Two huge 'Halls of the Dead' built 6,000 years ago have been unearthed by archaeologists in Herefordshire, the first of their kind found in the UK.
The team, from the University of Manchester (UoM) and Herefordshire Council’s County, were able to determine the size of the structures as up to 70 metres long as post-holes showing the positions of uprights remained intact.
The site of the dig
Archaeologists have long speculated that a close relationship existed between houses and tombs in Neolithic Europe
A hall or house of the dead would contain the bones of ancestors which Neolithic farmers may have brought out to be used in special ceremonies.
Professor of archaeology from the UoM, Julian Thomas, said in a statement: "This find is of huge significance to our understanding of prehistoric life. It makes a link between the house and a tomb more forcefully than any other investigation that has been ever carried out."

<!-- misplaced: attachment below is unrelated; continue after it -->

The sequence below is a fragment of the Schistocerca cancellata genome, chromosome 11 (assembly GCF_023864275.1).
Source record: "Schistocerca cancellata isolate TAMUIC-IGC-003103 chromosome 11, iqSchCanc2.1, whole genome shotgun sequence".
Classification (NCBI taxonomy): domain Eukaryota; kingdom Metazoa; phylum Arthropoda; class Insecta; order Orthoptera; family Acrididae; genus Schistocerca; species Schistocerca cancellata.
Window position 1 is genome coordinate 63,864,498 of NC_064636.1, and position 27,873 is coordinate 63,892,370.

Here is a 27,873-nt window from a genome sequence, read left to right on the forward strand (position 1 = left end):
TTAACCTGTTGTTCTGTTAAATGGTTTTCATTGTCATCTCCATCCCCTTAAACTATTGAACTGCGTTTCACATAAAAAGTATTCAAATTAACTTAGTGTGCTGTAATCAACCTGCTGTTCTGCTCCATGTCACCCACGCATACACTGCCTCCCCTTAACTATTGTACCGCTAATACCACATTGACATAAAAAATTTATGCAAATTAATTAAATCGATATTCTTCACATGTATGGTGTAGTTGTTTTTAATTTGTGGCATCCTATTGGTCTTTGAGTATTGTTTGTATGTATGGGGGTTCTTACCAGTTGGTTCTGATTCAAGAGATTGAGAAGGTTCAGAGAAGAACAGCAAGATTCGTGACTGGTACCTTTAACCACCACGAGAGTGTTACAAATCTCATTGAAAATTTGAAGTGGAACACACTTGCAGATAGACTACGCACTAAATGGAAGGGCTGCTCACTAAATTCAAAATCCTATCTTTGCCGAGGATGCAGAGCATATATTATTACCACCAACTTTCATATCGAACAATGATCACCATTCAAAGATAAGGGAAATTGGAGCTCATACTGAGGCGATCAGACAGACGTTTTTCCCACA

A reconstruction of what the halls may have looked like
The team that discovered them believe they were destroyed deliberately.
Thomas said: "The mound tells us quite a bit about the people who built it: they sought to memorialise the idea of their community represented by the dwelling.
"And by turning it into part of the landscape, it becomes a permanent reminder for generations to come.
Prof Julian Thomas
"Just think of how the burning of the hall could have been seen for miles around, in the large expanse of what is now the border country between England and Wales."
The site also yielded smaller artefacts such as a flint axe and a finely-flaked flint knife found in a cremation burial pit.
The flint blade
The objects have close affinities with artefacts found in eastern Yorkshire in the Late Neolithic (c. 2600 BC).
Dr Keith Ray of Herefordshire Council’s County, said: "These subsequent finds show that 1000 years after the hall burial mounds were made, the site is still important to later generations living 200 miles away – a vast distance in Neolithic terms.
“The axe and knife may not have been traded, but placed there as part of a ceremony or an ancestral pilgrimage from what is now East Yorkshire.
“So we witness an interconnected community linking Herefordshire and East Yorkshire by marriage and by descent 5000 years ago.”